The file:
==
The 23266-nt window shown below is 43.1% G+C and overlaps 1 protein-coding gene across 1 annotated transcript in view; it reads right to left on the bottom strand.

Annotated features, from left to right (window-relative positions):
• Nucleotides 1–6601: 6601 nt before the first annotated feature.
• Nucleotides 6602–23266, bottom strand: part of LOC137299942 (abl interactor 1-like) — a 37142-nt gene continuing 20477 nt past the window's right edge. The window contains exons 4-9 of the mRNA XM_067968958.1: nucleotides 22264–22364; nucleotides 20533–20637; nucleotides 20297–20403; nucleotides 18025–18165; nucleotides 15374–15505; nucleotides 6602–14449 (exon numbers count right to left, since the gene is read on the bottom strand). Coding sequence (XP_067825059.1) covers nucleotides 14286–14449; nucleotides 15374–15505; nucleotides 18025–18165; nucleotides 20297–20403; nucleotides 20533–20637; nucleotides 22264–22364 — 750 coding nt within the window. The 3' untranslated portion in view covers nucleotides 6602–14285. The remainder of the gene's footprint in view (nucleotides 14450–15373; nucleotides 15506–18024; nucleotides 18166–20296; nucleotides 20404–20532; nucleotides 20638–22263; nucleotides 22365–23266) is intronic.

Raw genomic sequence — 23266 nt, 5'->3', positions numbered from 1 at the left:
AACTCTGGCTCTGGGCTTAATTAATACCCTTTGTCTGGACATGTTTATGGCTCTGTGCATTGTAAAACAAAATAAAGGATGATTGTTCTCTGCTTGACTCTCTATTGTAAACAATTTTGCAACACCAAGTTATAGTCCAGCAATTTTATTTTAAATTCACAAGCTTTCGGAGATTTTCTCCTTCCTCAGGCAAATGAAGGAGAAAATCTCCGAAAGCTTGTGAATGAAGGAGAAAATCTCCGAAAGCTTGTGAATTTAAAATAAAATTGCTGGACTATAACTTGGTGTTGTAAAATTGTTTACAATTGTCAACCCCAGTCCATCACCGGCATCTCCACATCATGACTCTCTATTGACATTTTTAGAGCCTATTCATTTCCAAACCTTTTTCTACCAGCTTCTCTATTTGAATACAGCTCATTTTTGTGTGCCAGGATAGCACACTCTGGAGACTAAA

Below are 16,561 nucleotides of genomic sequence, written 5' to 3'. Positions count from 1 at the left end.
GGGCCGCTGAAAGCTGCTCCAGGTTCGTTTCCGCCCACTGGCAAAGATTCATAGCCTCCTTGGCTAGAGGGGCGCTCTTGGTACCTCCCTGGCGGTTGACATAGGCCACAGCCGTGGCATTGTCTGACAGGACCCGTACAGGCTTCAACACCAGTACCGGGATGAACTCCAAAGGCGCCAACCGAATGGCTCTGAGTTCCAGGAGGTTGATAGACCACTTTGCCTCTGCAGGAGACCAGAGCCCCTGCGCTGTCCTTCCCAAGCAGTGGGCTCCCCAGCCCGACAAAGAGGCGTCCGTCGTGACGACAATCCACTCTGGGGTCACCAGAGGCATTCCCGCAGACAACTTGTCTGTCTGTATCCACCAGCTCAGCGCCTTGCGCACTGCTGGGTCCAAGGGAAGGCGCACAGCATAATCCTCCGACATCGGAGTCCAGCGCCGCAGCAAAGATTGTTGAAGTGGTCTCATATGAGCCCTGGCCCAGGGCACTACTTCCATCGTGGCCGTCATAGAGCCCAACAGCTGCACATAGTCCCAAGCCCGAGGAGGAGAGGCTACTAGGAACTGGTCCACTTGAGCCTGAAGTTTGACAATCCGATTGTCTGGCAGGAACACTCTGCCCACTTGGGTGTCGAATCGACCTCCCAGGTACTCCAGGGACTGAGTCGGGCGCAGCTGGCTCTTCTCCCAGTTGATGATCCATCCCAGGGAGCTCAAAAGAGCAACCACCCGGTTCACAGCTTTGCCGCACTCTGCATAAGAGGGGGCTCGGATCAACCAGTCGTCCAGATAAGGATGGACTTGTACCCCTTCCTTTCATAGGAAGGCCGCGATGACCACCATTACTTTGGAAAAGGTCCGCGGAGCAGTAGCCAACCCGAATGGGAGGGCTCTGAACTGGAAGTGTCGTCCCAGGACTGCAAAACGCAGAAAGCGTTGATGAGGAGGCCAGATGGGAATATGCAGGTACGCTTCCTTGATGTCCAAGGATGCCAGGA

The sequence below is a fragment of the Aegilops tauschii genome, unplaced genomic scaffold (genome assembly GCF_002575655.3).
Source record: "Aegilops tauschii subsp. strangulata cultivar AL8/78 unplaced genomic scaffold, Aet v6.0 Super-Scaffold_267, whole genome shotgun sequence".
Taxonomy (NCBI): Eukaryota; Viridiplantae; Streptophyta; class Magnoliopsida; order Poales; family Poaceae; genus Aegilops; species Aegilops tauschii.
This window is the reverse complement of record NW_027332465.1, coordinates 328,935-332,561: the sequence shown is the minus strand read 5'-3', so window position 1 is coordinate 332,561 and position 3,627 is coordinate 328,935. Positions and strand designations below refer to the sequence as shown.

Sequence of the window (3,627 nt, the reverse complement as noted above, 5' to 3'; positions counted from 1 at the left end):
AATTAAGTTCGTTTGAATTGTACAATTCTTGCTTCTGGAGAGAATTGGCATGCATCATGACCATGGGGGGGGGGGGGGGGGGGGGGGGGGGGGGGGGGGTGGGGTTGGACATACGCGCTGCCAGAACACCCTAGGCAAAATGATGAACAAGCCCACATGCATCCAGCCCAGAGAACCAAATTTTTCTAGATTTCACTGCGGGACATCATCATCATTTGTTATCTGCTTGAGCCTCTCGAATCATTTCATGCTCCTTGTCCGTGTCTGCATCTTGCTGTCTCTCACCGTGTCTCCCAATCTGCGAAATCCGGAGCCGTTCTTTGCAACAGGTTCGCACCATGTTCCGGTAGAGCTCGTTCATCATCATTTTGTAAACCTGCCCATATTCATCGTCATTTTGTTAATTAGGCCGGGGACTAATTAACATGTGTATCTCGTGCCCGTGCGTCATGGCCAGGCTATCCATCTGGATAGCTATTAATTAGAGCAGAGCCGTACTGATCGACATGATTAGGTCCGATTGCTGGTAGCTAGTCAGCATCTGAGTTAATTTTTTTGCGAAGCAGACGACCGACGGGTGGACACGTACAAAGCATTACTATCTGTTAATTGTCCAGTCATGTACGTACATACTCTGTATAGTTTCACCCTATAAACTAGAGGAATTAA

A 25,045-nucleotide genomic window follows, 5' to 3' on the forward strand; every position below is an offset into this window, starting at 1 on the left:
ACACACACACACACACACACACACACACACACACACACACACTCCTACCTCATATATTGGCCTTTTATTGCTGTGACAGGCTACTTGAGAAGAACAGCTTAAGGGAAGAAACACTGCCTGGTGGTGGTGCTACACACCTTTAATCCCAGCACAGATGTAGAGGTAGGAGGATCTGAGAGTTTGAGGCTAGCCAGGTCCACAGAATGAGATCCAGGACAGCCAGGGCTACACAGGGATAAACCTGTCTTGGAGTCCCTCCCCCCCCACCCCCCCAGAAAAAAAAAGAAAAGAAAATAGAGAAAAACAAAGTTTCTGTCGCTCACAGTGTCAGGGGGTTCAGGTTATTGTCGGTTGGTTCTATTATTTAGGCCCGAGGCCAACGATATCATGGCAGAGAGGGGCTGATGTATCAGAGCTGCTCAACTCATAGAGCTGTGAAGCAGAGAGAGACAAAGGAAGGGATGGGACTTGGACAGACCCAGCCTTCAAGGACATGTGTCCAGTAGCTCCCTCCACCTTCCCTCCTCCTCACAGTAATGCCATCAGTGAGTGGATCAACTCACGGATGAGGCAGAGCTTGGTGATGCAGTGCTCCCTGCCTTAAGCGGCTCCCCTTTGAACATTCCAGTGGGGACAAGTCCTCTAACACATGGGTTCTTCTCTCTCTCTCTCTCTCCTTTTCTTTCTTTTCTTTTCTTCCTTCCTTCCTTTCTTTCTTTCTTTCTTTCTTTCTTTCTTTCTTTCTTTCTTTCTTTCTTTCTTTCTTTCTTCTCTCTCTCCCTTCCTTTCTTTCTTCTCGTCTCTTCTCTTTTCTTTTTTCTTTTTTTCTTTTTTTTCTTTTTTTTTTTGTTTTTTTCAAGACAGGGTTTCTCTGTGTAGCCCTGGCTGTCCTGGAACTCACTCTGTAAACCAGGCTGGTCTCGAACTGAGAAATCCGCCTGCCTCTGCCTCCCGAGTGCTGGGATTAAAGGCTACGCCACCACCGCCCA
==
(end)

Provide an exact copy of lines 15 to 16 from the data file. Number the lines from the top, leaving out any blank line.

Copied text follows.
A 25,045-nucleotide genomic window follows, 5' to 3' on the forward strand; every position below is an offset into this window, starting at 1 on the left:
ACACACACACACACACACACACACACACACACACACACACACTCCTACCTCATATATTGGCCTTTTATTGCTGTGACAGGCTACTTGAGAAGAACAGCTTAAGGGAAGAAACACTGCCTGGTGGTGGTGCTACACACCTTTAATCCCAGCACAGATGTAGAGGTAGGAGGATCTGAGAGTTTGAGGCTAGCCAGGTCCACAGAATGAGATCCAGGACAGCCAGGGCTACACAGGGATAAACCTGTCTTGGAGTCCCTCCCCCCCCACCCCCCCAGAAAAAAAAAGAAAAGAAAATAGAGAAAAACAAAGTTTCTGTCGCTCACAGTGTCAGGGGGTTCAGGTTATTGTCGGTTGGTTCTATTATTTAGGCCCGAGGCCAACGATATCATGGCAGAGAGGGGCTGATGTATCAGAGCTGCTCAACTCATAGAGCTGTGAAGCAGAGAGAGACAAAGGAAGGGATGGGACTTGGACAGACCCAGCCTTCAAGGACATGTGTCCAGTAGCTCCCTCCACCTTCCCTCCTCCTCACAGTAATGCCATCAGTGAGTGGATCAACTCACGGATGAGGCAGAGCTTGGTGATGCAGTGCTCCCTGCCTTAAGCGGCTCCCCTTTGAACATTCCAGTGGGGACAAGTCCTCTAACACATGGGTTCTTCTCTCTCTCTCTCTCTCCTTTTCTTTCTTTTCTTTTCTTCCTTCCTTCCTTTCTTTCTTTCTTTCTTTCTTTCTTTCTTTCTTTCTTTCTTTCTTTCTTTCTTTCTTTCTTCTCTCTCTCCCTTCCTTTCTTTCTTCTCGTCTCTTCTCTTTTCTTTTTTCTTTTTTTCTTTTTTTTCTTTTTTTTTTTGTTTTTTTCAAGACAGGGTTTCTCTGTGTAGCCCTGGCTGTCCTGGAACTCACTCTGTAAACCAGGCTGGTCTCGAACTGAGAAATCCGCCTGCCTCTGCCTCCCGAGTGCTGGGATTAAAGGCTACGCCACCACCGCCCA